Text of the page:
Friday, October 28, 2011

An LED clock and using GitHub

Fresh from Ponoko, it all fits!
I have completed an LED clock and have a repository for it at GitHub. As I learn more about git the more I love it. My repository at GitHub has code, notes, svg files for the laser cut parts and even a blender file for the 3D layout. Open Source rules...

I wanted to make something practical, colourful and easily shown off to anyone coming through my door and portable enough to take places. I settled on using 12 RGB LEDs to tell the time with colour and brightness.

Getting good pixs of LEDs is hard
How does my clock tell time? The current hour is Magenta. All other hours are a background Green, except those that tell current Minutes and Seconds. Minutes move through green-yellow-RED-yellow-green. The bright RED occurs at each exact 5 minute interval. Seconds move from green -> cyan -> BLUE -> cyan ->green. The bright BLUE occurs at each 5 second interval. Fairly easy to get the hang of it. Not so easy to describe. Here is an example showing the time as 9:05:24.

Blender render of the partial clock assembly.

I learned to use Blender to create 3D renders of my clock assembly. I imported the same Inkscape .svg files that I created for the laser cut parts and modified them for 3D. A bit of a learning curve but possible for guy who turns 70 next week.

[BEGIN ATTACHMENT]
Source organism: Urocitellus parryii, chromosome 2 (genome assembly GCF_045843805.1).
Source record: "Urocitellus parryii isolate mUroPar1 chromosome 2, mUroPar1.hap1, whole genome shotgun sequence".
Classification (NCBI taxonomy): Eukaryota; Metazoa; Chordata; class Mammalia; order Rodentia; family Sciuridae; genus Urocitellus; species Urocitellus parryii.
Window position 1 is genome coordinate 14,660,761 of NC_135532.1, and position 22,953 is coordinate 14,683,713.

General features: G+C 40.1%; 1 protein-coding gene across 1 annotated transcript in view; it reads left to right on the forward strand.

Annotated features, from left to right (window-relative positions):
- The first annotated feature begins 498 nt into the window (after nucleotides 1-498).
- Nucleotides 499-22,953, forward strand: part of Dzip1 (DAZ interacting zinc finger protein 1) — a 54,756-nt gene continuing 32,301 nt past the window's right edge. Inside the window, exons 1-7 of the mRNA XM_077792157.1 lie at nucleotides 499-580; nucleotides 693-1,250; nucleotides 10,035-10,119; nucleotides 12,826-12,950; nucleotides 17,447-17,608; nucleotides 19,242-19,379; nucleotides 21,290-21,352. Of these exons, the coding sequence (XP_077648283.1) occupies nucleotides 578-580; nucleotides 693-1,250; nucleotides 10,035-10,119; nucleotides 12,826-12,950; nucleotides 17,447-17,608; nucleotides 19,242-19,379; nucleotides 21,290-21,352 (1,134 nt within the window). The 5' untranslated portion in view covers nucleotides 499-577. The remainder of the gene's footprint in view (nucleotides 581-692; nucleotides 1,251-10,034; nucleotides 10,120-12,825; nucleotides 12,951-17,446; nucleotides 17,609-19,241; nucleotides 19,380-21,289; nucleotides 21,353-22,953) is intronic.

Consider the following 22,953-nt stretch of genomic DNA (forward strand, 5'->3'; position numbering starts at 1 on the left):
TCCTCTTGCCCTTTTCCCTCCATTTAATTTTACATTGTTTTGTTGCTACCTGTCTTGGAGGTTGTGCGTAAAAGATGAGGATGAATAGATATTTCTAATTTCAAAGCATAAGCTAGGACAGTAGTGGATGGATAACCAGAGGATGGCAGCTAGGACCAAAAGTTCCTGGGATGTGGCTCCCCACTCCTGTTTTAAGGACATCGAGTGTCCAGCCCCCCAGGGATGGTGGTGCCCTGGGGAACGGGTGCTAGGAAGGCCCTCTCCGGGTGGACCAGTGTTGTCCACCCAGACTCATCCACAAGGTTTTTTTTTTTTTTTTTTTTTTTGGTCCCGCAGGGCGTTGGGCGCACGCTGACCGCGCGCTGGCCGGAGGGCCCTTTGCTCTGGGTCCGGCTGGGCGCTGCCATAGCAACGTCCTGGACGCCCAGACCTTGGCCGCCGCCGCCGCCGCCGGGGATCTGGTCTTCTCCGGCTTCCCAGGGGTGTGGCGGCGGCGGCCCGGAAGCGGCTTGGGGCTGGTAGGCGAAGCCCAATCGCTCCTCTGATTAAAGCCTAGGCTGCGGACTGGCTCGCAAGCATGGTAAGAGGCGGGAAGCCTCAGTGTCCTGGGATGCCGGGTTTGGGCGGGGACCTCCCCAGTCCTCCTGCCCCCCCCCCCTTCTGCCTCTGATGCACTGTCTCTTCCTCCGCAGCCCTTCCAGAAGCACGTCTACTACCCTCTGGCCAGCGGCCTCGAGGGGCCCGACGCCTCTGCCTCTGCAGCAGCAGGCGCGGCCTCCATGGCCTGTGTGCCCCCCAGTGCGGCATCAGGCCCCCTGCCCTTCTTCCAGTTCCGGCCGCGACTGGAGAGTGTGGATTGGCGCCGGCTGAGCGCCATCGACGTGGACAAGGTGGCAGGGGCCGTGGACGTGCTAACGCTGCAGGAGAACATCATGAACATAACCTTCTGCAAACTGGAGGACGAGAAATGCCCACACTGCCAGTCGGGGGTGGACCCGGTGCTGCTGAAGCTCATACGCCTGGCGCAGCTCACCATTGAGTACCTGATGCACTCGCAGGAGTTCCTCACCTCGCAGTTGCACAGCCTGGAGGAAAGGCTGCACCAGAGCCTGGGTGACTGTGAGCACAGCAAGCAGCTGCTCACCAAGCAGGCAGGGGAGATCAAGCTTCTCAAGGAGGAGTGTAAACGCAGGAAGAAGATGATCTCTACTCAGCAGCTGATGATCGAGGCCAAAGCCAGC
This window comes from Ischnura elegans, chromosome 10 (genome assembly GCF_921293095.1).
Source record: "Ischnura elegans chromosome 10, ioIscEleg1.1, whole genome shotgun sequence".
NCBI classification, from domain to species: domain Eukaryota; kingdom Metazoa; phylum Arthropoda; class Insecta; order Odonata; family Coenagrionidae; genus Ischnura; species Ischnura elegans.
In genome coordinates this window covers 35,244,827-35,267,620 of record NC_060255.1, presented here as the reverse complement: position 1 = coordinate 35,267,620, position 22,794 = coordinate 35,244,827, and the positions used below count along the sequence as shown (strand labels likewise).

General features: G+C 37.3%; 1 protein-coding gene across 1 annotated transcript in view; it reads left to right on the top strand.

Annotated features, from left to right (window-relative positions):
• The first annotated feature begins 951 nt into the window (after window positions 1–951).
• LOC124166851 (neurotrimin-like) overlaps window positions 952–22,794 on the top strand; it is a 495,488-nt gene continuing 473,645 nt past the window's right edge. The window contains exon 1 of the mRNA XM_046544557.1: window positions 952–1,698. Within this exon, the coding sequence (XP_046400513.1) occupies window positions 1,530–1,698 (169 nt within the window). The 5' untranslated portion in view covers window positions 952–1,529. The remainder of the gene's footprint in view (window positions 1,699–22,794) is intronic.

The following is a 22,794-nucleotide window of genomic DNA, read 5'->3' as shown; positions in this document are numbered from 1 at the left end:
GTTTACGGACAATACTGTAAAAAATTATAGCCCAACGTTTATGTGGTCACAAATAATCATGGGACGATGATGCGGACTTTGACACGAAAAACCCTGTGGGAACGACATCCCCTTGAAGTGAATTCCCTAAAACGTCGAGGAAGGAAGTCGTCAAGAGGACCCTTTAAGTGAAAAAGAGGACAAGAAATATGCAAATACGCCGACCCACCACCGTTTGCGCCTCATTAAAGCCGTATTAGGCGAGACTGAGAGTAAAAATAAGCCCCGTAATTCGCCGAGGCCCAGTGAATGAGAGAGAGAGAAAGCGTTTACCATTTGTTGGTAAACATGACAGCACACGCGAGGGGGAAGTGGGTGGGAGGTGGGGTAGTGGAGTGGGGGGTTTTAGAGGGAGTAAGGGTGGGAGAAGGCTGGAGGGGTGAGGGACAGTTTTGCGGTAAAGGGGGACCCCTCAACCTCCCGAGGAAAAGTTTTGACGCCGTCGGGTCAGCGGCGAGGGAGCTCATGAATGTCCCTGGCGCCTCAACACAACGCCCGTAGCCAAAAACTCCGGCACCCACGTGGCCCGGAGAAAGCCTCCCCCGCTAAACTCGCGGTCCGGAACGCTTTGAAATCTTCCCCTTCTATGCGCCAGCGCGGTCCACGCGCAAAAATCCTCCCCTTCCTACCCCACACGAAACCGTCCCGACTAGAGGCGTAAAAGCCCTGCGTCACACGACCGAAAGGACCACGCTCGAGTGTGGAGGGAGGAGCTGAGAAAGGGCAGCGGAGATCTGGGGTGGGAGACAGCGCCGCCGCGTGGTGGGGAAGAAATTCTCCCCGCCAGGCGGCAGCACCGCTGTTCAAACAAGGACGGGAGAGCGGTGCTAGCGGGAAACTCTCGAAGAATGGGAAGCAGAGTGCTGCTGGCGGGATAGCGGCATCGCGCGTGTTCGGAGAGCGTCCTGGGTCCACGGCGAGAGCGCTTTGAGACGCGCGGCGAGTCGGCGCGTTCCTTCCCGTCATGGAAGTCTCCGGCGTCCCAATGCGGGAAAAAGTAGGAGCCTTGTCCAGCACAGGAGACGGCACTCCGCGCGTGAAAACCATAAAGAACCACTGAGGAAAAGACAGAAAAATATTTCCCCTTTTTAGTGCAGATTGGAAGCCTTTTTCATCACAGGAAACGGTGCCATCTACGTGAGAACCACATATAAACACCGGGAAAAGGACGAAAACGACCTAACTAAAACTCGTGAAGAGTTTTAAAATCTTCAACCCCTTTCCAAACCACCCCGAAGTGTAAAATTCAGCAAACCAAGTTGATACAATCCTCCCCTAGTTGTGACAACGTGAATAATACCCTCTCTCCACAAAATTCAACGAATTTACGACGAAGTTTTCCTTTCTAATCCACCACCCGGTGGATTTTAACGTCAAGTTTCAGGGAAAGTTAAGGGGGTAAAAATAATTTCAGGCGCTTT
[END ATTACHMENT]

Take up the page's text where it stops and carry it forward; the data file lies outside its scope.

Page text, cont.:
I also have a repository for my updated Solar Monitor Project which is being done in collaboration with Anthony.

The current version of the Solar Monitor uses an 1.8" 18-bit color TFT LCD display with microSD card breakout and a DS1307 Real Time Clock breakout board kit, both sourced from Adafruit.

1.8' TFT  display

The TFT LCD, a sample screenshot shown here, displays (top to bottom):
  • (text): battery voltage and current
  • (graph): battery current for the last 100 seconds (positive and negative)
  • (graph): integrated current for the last few hours (positive and negative)
  • (text): date and time
  • (bar graph): battery "percent charged" for the last few days

The monitor also logs the battery current and voltage, integrated for one second, on a micro SD card. Over time a power profile will develop which can used to determine patterns of appliance usage and specific appliance power consumption.  All this from one current sensor with a timestamp I hope. A Bayes network looms.

Tuesday, June 21, 2011

Finally the schematic I promised and some notes

Here is the schematic of how the Current Sensor interfaces to my Solar Batteries and the Arduino monitor. It is very simple, just an 8 volt DC supply for the Current Sensor and a limiting resistor in series with the output to the Arduino inputs.